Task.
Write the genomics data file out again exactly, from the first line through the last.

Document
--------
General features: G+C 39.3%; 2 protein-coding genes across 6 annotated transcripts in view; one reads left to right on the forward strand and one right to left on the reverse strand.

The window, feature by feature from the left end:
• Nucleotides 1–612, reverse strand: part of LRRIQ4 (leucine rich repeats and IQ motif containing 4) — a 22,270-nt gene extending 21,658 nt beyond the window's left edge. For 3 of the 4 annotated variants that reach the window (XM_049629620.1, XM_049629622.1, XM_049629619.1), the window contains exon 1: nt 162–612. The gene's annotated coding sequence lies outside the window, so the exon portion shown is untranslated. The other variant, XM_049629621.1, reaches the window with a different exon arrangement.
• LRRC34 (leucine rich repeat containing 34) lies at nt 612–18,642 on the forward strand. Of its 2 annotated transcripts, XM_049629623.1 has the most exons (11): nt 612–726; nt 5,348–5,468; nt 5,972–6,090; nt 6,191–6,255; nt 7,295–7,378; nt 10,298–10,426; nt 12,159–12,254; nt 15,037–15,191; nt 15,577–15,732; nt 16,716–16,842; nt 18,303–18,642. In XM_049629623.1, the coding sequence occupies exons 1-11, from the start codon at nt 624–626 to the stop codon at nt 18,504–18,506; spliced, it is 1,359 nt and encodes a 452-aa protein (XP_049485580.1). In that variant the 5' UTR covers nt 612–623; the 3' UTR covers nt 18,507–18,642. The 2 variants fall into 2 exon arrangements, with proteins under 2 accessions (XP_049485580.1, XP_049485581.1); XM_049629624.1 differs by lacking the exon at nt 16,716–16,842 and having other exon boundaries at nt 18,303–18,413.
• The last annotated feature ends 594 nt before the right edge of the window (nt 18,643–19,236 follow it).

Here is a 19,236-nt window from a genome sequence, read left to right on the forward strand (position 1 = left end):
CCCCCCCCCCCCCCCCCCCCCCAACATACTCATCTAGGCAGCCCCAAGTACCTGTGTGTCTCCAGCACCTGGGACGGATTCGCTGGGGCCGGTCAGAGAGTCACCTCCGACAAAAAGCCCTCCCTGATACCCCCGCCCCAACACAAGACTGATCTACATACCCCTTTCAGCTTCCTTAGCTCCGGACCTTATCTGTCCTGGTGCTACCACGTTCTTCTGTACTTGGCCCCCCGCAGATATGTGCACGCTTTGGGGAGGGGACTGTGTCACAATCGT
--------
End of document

General features: G+C 39.3%; 2 protein-coding genes across 6 annotated transcripts in view; one reads left to right on the forward strand and one right to left on the reverse strand.

The window, feature by feature from the left end:
• Nucleotides 1–612, reverse strand: part of LRRIQ4 (leucine rich repeats and IQ motif containing 4) — a 22,270-nt gene extending 21,658 nt beyond the window's left edge. For 3 of the 4 annotated variants that reach the window (XM_049629620.1, XM_049629622.1, XM_049629619.1), the window contains exon 1: nt 162–612. The gene's annotated coding sequence lies outside the window, so the exon portion shown is untranslated. The other variant, XM_049629621.1, reaches the window with a different exon arrangement.
• LRRC34 (leucine rich repeat containing 34) lies at nt 612–18,642 on the forward strand. Of its 2 annotated transcripts, XM_049629623.1 has the most exons (11): nt 612–726; nt 5,348–5,468; nt 5,972–6,090; nt 6,191–6,255; nt 7,295–7,378; nt 10,298–10,426; nt 12,159–12,254; nt 15,037–15,191; nt 15,577–15,732; nt 16,716–16,842; nt 18,303–18,642. In XM_049629623.1, the coding sequence occupies exons 1-11, from the start codon at nt 624–626 to the stop codon at nt 18,504–18,506; spliced, it is 1,359 nt and encodes a 452-aa protein (XP_049485580.1). In that variant the 5' UTR covers nt 612–623; the 3' UTR covers nt 18,507–18,642. The 2 variants fall into 2 exon arrangements, with proteins under 2 accessions (XP_049485580.1, XP_049485581.1); XM_049629624.1 differs by lacking the exon at nt 16,716–16,842 and having other exon boundaries at nt 18,303–18,413.
• The last annotated feature ends 594 nt before the right edge of the window (nt 18,643–19,236 follow it).

Here is a 19,236-nt window from a genome sequence, read left to right on the forward strand (position 1 = left end):
CCCCCCCCCCCCCCCCCCCCCCAACATACTCATCTAGGCAGCCCCAAGTACCTGTGTGTCTCCAGCACCTGGGACGGATTCGCTGGGGCCGGTCAGAGAGTCACCTCCGACAAAAAGCCCTCCCTGATACCCCCGCCCCAACACAAGACTGATCTACATACCCCTTTCAGCTTCCTTAGCTCCGGACCTTATCTGTCCTGGTGCTACCACGTTCTTCTGTACTTGGCCCCCCGCAGATATGTGCACGCTTTGGGGAGGGGACTGTGTCACAATCGT